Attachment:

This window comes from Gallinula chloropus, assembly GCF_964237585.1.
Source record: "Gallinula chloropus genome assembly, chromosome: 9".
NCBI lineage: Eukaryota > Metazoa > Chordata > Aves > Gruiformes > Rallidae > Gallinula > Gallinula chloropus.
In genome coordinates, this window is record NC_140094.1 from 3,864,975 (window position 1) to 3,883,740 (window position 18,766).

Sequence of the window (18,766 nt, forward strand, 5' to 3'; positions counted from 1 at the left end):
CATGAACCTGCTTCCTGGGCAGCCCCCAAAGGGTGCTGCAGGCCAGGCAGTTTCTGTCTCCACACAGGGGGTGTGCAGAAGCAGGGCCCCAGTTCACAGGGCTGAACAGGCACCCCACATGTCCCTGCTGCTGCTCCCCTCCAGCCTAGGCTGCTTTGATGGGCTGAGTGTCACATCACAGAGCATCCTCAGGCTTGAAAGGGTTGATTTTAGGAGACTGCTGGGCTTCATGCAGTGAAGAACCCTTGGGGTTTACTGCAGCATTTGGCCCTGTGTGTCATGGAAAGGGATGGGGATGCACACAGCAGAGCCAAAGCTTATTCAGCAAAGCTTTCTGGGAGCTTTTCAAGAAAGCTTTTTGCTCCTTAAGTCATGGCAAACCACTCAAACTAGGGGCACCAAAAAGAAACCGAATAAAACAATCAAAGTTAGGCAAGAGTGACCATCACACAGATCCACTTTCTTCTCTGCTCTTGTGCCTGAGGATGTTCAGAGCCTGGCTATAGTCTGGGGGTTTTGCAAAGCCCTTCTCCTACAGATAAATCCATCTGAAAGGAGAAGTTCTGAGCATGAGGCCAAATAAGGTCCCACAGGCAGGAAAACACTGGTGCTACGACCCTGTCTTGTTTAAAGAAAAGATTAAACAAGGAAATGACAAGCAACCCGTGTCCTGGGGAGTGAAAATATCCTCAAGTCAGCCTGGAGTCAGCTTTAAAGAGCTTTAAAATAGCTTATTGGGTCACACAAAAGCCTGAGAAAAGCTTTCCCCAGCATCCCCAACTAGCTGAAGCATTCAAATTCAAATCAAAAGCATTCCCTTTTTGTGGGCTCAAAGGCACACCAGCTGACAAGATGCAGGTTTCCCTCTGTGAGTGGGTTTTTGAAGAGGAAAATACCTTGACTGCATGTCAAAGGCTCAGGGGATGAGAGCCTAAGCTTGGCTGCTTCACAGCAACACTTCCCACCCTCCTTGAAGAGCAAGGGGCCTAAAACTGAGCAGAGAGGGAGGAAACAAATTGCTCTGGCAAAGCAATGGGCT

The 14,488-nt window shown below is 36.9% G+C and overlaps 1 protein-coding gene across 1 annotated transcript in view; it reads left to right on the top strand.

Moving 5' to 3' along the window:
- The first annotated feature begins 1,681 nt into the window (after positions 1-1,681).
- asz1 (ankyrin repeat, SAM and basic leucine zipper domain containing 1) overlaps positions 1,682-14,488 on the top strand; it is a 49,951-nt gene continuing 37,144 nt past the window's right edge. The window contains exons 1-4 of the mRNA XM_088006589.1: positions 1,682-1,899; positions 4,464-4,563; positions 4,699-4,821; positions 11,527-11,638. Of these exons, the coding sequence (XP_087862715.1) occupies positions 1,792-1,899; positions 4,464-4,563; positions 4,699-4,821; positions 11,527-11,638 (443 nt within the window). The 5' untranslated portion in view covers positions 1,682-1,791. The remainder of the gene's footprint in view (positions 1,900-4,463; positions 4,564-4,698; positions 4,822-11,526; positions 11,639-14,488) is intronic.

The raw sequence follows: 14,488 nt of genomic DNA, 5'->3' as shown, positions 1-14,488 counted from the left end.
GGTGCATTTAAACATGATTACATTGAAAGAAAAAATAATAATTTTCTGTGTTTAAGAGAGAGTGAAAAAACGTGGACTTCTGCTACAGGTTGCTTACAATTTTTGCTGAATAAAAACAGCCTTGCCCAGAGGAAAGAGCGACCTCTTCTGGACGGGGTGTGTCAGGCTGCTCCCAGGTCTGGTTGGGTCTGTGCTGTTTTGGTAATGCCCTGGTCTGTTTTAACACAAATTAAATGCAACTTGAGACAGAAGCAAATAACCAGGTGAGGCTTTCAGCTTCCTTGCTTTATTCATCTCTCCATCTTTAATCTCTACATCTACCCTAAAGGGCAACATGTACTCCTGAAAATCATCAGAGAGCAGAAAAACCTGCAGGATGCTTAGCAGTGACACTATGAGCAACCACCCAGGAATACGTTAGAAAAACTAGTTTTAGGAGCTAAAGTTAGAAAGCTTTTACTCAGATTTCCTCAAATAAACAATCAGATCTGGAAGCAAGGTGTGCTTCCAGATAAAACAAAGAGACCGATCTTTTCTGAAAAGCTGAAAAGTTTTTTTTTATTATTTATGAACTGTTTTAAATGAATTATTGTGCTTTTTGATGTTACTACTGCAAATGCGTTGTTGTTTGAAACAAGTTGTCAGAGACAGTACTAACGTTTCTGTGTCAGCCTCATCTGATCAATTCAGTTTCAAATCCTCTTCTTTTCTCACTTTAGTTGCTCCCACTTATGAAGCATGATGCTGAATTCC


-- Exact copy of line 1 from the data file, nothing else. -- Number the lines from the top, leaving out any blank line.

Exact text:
This window comes from Gallinula chloropus, assembly GCF_964237585.1.